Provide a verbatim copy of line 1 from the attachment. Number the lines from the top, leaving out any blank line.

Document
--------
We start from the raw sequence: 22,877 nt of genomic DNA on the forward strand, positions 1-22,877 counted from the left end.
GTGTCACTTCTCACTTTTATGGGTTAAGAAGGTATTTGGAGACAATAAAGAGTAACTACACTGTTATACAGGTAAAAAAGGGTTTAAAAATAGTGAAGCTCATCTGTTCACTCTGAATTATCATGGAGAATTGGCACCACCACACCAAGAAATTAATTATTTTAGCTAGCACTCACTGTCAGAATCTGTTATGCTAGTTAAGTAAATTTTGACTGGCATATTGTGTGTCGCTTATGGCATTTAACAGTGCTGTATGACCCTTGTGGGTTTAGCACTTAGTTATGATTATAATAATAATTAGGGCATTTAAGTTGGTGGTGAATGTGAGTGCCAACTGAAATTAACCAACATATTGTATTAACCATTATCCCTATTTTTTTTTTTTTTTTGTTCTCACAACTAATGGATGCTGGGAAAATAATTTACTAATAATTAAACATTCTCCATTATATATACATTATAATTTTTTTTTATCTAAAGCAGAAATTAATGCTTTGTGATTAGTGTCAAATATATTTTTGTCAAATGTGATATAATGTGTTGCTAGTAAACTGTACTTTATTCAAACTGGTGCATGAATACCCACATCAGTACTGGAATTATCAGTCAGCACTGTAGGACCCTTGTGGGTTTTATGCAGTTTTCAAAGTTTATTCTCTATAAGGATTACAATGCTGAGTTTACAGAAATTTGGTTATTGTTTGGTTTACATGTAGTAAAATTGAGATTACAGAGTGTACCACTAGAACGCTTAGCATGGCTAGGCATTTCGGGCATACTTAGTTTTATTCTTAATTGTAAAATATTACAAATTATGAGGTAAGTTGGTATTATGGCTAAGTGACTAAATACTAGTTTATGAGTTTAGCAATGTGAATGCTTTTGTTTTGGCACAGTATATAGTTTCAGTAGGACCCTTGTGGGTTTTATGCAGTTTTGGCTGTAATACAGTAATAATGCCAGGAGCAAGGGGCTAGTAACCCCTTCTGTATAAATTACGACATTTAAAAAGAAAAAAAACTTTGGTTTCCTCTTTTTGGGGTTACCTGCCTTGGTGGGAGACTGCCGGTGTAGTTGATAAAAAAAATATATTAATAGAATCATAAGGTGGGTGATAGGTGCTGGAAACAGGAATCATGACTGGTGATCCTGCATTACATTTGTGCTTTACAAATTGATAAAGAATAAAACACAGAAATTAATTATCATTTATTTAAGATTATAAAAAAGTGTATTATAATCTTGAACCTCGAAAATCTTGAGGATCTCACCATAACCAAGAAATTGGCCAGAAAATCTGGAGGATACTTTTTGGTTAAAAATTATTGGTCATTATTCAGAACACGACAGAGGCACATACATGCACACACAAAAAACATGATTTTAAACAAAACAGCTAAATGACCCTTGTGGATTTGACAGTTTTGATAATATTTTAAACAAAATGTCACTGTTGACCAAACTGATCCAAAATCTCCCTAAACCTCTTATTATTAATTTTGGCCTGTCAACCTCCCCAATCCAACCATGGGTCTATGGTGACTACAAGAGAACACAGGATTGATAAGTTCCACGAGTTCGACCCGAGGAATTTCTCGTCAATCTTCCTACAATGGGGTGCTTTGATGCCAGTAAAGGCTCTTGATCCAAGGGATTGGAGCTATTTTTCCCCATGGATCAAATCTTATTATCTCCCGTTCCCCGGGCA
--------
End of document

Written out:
We start from the raw sequence: 22,877 nt of genomic DNA on the forward strand, positions 1-22,877 counted from the left end.